The boat wave reached the line of departure 2000 yards from the beach at 0635 hours and deployed with all boats abreast, and proceeded toward the beach at the best possible speed. Intense enemy fire was seen falling on the beach and as the Company came within 1000 yards of the beach this fire began to land in and around the craft, and increased in intensity as we moved closer. Great difficulty was experienced by coxwains of the assault craft in maintening the boats formation, and one of the craft capsized about 200 yards from the beach, necessitating the boat team to swim ashore without a great deal of their assault weapons. The remainder of the boats, however, succeeded in almost reaching shore before lowering the debarking ramp, and most of the Company was able to walk ashore. Very heavy artillery, mortar, and machine gun, and small arms fire was falling, and the Company received a number of casualties as they proceeded across the beach. Approximately 200 yards inland from the waterline a small shingle mound about ten feet in heigh enable the Company to secure a slight amount of defilade from the intense machine gun and small arms fire that raked the beach, both from the flanks and to the immediate front. A large number of personnel was already ashore in this position, (having landed at H Hour), and seemingly were unable to advance onto the steep, high bluff overlooking the beach, and from which the enemy was firing. Most of the units were disorganized due to losses of Officers and NCO’s on the beach.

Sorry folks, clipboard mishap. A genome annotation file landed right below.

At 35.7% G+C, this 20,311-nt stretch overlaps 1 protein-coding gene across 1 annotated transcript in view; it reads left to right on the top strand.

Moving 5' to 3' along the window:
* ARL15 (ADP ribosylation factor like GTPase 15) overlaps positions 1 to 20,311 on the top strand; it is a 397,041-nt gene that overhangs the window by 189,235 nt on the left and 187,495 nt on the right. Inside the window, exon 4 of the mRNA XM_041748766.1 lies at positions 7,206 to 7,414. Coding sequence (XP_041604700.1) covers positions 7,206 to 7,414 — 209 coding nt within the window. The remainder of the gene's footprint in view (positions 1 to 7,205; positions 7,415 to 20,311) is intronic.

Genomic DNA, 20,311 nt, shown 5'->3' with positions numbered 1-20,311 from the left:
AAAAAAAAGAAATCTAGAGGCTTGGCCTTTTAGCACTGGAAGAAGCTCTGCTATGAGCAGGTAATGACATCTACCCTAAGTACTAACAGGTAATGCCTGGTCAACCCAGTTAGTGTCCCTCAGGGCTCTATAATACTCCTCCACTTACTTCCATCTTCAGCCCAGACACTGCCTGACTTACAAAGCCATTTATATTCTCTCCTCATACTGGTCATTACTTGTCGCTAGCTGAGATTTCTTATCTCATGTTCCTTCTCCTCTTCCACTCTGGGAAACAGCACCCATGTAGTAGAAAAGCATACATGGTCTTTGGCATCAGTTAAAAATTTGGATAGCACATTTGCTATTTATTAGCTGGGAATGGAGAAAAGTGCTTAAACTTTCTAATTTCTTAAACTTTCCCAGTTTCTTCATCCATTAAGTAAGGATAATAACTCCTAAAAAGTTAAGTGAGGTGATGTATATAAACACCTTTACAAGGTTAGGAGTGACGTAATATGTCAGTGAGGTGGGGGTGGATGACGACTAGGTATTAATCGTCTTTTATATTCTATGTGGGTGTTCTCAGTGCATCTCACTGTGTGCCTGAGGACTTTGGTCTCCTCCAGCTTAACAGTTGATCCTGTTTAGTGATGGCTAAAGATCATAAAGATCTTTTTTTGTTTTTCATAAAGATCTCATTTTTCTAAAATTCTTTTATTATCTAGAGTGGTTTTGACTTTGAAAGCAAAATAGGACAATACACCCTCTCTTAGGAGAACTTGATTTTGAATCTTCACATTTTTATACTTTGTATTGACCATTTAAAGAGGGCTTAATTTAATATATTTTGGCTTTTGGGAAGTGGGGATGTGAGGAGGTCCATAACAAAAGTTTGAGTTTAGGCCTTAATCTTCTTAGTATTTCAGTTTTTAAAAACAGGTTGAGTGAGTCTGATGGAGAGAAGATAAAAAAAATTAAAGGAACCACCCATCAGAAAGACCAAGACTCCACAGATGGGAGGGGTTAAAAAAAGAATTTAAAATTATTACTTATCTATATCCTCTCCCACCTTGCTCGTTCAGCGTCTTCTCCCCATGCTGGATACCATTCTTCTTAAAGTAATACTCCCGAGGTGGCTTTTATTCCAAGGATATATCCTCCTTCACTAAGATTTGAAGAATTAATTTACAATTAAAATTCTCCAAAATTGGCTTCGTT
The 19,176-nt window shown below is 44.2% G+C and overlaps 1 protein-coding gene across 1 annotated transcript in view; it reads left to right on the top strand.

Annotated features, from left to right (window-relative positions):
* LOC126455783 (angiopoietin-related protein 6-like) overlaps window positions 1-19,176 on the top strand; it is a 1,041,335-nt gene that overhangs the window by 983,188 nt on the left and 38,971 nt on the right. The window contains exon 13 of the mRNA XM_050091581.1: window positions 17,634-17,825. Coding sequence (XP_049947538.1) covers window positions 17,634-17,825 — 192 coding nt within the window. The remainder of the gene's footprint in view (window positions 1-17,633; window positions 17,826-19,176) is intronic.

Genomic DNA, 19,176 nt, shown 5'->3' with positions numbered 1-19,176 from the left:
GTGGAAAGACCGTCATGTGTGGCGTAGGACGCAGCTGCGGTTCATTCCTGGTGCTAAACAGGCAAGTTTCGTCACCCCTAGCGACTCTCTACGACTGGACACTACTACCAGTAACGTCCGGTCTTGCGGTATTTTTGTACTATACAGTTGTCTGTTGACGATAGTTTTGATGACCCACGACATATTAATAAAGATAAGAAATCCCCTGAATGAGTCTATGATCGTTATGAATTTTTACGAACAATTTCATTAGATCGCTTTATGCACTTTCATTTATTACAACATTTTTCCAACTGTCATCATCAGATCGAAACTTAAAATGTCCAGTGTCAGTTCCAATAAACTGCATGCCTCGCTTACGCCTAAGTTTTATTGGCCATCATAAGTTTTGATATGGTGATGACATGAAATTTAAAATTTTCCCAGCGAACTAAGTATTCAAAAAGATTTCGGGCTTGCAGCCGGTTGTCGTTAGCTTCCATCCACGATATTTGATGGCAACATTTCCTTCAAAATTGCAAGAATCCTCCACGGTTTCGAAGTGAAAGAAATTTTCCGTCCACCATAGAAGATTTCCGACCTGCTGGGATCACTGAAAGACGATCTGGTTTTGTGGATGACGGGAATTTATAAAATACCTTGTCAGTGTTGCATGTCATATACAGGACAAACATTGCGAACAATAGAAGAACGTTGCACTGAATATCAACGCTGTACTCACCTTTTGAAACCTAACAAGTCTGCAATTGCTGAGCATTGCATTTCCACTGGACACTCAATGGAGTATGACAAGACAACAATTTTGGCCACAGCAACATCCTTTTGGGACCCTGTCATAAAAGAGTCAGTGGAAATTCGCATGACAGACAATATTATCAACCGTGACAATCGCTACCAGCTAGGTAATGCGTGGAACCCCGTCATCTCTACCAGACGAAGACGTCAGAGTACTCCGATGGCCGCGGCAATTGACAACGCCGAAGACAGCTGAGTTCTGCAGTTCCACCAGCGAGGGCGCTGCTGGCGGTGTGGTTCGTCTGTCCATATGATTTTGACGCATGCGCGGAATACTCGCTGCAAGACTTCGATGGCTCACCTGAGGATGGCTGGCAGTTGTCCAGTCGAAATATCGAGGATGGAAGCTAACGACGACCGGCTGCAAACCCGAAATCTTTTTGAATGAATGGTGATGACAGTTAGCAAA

As soon as this organization reached the above mentioned position (time h plus 30) a hasty reorganization of assault teams of the Company was made and the 60mm mortars and light machine guns were placed in firing positions, and all effort was made by a few Officers and NCO’s to build up a volume of fire on the enemy to enable movement forward. A few of the elements of the 1st wave had succeeded in advancing approximately 100 yards in front of this position, but were pinned down and seemingly unable to move in any direction because of the terrific fire descending on them.